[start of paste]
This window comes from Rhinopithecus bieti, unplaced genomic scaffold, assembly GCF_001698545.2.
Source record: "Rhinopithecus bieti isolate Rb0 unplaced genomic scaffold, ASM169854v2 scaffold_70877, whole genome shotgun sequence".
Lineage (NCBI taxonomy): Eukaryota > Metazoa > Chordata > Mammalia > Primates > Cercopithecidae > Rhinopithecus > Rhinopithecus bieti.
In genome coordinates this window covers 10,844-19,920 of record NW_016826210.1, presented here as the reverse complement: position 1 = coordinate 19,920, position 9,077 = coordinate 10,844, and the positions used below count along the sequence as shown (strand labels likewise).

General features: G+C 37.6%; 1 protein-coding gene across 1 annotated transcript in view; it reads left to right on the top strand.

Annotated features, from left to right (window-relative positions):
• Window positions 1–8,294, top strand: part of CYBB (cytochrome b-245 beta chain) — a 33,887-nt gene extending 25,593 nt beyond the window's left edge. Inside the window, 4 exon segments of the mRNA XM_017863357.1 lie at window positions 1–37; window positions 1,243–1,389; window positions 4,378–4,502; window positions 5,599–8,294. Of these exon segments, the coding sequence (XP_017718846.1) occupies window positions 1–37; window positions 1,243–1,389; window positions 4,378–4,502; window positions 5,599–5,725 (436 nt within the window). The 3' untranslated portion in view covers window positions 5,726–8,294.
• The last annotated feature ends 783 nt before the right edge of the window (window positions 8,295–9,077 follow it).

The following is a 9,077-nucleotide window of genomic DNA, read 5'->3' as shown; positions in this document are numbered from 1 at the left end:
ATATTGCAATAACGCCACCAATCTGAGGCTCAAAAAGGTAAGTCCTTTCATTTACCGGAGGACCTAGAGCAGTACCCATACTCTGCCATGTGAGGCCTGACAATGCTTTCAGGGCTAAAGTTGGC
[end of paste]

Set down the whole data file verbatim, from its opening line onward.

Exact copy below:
This window comes from Rhinopithecus bieti, unplaced genomic scaffold, assembly GCF_001698545.2.
Source record: "Rhinopithecus bieti isolate Rb0 unplaced genomic scaffold, ASM169854v2 scaffold_70877, whole genome shotgun sequence".
Lineage (NCBI taxonomy): Eukaryota > Metazoa > Chordata > Mammalia > Primates > Cercopithecidae > Rhinopithecus > Rhinopithecus bieti.
In genome coordinates this window covers 10,844-19,920 of record NW_016826210.1, presented here as the reverse complement: position 1 = coordinate 19,920, position 9,077 = coordinate 10,844, and the positions used below count along the sequence as shown (strand labels likewise).

General features: G+C 37.6%; 1 protein-coding gene across 1 annotated transcript in view; it reads left to right on the top strand.

Annotated features, from left to right (window-relative positions):
• Window positions 1–8,294, top strand: part of CYBB (cytochrome b-245 beta chain) — a 33,887-nt gene extending 25,593 nt beyond the window's left edge. Inside the window, 4 exon segments of the mRNA XM_017863357.1 lie at window positions 1–37; window positions 1,243–1,389; window positions 4,378–4,502; window positions 5,599–8,294. Of these exon segments, the coding sequence (XP_017718846.1) occupies window positions 1–37; window positions 1,243–1,389; window positions 4,378–4,502; window positions 5,599–5,725 (436 nt within the window). The 3' untranslated portion in view covers window positions 5,726–8,294.
• The last annotated feature ends 783 nt before the right edge of the window (window positions 8,295–9,077 follow it).

The following is a 9,077-nucleotide window of genomic DNA, read 5'->3' as shown; positions in this document are numbered from 1 at the left end:
ATATTGCAATAACGCCACCAATCTGAGGCTCAAAAAGGTAAGTCCTTTCATTTACCGGAGGACCTAGAGCAGTACCCATACTCTGCCATGTGAGGCCTGACAATGCTTTCAGGGCTAAAGTTGGC